Eric Smith visited from Aquent and provided resume tips. Since then, Aquent has changed its staffing model, where its agents focus on particular practice areas. In addition to online and traditional marketing, Aquent also places staff in client engagements needing resources in UX (user experience), interactive design, and graphic design.

Kelsey and Gretchen talked about recent trends. Both see that things are picking up in the market. Companies, which have made it through lean times, are realizing they need additional help and are handling staffing needs through contract opportunities. Some companies are also hesitant to staff full-time positions with full-time hires, and are rather using "contract to perm" work to feel each other out.

Aquent works quite a bit with Microsoft and has a team dedicated to meeting the software giant's needs. The agency places primarily a-dash contracts (where you're on-site dedicated to a particular project team), but can also handle some v-dash work, where you're a 1099 employee. In addition to Microsoft, Aquent also works with several other well-established Seattle-based companies, such as Expedia, Amazon, REI, Nordstrom, and Getty,

What's the best way to work with Kelsey and Gretchen and their fellow agents? Continue to check their job board. (They're working on an outbound communication that will alert candidates of open jobs.) Also, touch base with your respective agent. They're looking for opportunities for us, but remember to stay top of mind.

Contact info:
Kelsey Foster - (Kelsey's LinkedIn link)
Kelsey is posting jobs on Twitter @OnlineMktgNW
Gretchen Stanford - (Gretchen's LinkedIn link)

Job News!
Congrats to Deepak George, who will start next Monday with Zimmerman Advertising out of Florida. Deepak, who also recently won a student ADDY, is a recent copywriting graduate of the SVC.

The Last Advertising Agency on Earth

Some people have already gotten the message. Some are hanging on to the very last dangling threads of hope. Which way do you lean?

Thursday, March 18, 2010

40 is the new 60??

Yesterday I saw two articles about how hard it is for "older" workers to land jobs. The first was from CNN and provided "job tips for older unemployed workers." A quick scan of the article, and it referenced the AARP and its free Senior Community Service Employment Program (SCSEP). The article also provided some startling facts: "Unemployment for mature workers is up 331% over the past decade," according, again, to the AARP.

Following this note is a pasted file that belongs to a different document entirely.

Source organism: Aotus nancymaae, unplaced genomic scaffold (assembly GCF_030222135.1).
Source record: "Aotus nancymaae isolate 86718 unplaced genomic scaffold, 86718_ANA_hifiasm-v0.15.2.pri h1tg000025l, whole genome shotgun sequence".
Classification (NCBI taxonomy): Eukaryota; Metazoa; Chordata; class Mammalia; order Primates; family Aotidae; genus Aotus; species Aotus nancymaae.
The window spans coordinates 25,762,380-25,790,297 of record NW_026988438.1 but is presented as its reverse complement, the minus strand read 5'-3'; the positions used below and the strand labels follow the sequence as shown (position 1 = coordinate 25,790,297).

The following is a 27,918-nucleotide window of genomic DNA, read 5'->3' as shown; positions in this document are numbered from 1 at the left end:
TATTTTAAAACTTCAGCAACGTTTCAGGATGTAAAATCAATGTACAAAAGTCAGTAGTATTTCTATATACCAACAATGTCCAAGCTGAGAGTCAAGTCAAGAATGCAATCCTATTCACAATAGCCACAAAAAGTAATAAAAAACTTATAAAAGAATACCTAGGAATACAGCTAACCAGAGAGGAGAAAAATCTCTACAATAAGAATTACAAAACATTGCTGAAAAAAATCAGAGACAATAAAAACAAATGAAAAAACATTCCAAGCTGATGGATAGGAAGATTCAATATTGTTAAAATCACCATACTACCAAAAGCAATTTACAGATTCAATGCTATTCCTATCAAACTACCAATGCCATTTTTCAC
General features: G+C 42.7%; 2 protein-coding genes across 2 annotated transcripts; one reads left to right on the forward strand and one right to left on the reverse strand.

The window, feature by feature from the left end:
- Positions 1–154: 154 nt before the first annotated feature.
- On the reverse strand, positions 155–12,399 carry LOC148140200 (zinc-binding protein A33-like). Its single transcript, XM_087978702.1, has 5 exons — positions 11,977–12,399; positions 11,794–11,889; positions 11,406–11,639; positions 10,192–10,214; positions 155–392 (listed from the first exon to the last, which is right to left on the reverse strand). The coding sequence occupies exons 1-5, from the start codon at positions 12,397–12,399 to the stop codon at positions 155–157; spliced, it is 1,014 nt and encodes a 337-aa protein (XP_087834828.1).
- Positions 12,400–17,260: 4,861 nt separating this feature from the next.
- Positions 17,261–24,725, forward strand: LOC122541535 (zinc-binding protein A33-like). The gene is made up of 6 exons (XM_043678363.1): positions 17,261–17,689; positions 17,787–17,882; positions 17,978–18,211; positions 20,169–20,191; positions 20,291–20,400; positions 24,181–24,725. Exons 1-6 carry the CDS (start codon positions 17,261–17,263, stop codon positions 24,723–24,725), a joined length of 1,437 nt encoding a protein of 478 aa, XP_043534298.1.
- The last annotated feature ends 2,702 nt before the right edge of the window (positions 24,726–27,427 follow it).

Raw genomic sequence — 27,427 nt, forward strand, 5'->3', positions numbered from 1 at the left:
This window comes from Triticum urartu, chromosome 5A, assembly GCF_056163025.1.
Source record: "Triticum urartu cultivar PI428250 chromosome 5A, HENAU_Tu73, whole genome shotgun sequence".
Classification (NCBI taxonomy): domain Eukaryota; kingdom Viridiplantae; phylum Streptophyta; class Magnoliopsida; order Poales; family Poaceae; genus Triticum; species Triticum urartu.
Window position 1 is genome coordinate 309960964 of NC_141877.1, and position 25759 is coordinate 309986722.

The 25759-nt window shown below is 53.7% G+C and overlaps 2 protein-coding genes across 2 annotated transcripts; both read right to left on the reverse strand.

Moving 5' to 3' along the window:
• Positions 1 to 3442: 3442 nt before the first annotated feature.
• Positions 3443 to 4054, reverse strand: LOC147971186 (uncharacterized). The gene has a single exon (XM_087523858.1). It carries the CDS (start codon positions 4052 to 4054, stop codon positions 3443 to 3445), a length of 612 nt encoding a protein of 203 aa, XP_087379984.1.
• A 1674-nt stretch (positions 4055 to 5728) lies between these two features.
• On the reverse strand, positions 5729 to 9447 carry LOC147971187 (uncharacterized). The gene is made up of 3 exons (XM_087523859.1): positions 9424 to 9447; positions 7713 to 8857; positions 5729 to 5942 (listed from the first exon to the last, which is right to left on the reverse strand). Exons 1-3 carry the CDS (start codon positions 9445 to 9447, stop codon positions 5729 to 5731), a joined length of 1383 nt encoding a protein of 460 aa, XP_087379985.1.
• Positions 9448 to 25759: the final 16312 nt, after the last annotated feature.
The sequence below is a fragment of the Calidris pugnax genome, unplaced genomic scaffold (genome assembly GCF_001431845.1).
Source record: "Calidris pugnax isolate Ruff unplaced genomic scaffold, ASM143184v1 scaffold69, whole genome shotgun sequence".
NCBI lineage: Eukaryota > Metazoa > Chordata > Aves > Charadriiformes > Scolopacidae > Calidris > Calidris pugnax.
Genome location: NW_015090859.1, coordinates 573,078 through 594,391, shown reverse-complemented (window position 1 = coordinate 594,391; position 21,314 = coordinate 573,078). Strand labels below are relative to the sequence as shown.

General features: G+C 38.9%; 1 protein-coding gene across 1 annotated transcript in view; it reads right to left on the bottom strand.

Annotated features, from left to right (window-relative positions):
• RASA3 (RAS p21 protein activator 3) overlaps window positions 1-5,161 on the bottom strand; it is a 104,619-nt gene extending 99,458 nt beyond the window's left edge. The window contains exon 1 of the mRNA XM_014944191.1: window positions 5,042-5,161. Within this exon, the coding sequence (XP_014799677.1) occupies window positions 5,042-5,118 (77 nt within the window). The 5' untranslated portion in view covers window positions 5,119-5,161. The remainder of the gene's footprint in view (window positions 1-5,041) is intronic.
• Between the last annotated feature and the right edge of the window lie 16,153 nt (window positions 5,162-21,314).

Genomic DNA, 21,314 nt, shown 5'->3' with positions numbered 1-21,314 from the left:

But this isn't anything I really need to worry about, right?? Well, article number two was from The Ladders and was titled, "
Facing Age Discrimination As Young As 40."
Hey, wait a minute.

As it turns out, the article was written in August of 2008, shortly prior to the onset of the Great Recession - and just before many talented mid- to upper-level managers lost their jobs. It cites that "many companies have reservations about hiring older workers based on preconceived notions — namely, that they have reduced energy and higher salary expectations and are unwilling to learn new technology."
Higher salaries, sure... but reduced energy? Not willing to learn new technologies?

Define 'older.'

So, not only are many of us facing a crowded job market in general, but the article states that "the increasing pace of technological change, globalization and economic instability means age discrimination has crept into the lives of working professionals as young as 40."

True, globalization has changed how things are being done, as off-shore resources have dramatically reduced the number of home-grown jobs. This is more prevalent, though, in the technology sector. I've seen web dev being off-shored, but you're not going to see many strategic marketing roles going to India, China, or Brazil.

But this isn't just about me. The topic of age discrimination has come up at numerous OCA meetings. "Should I 'hide' my age on my resume?" "Should I just focus on the past 10 years?"

There's no doubt our group skews older. The talent pool we have is extremely, for lack of a better word, talented. Ivy League educations, MBAs, former VP and Director-level titles, and in many cases, 15-20+ years of solid marketing experience. Sure, there are new ways of doing things and trends that affect marketing approaches and techniques - but do you think that hasn't been the case since these people first entered the workforce?

40 is supposed to be the new 30, not the new 60. If 40 means it's time to put me out to pasture, I'll go kicking and screaming. There was a time when I half-expected to be retired by 55. Now, with the way Social Security is, I'm expecting to work until I'm 70. So, I don't plan on running out of steam (or "energy" or the need to continually learn) any time soon. In fact, I'm just getting going.

Now, by even addressing this, am I setting myself up for possible discrimination? You tell me. You're reading it. It's a blog. Social Media. Wait a few, and I'll tweet about it, too.

Wednesday, March 17, 2010

Notes from 3/12/2010 OCA Meeting; Job News!

Last Friday's OCA meeting welcomed another 4 new members:
- Bill Johnson, former project manager with C2 Media and ProLab, has extensive print production experience and is seeking another PM role.
- Kate Larson, is also a project manager, but comes from the world of construction, where she was most recently with Northshore Sheet Metal.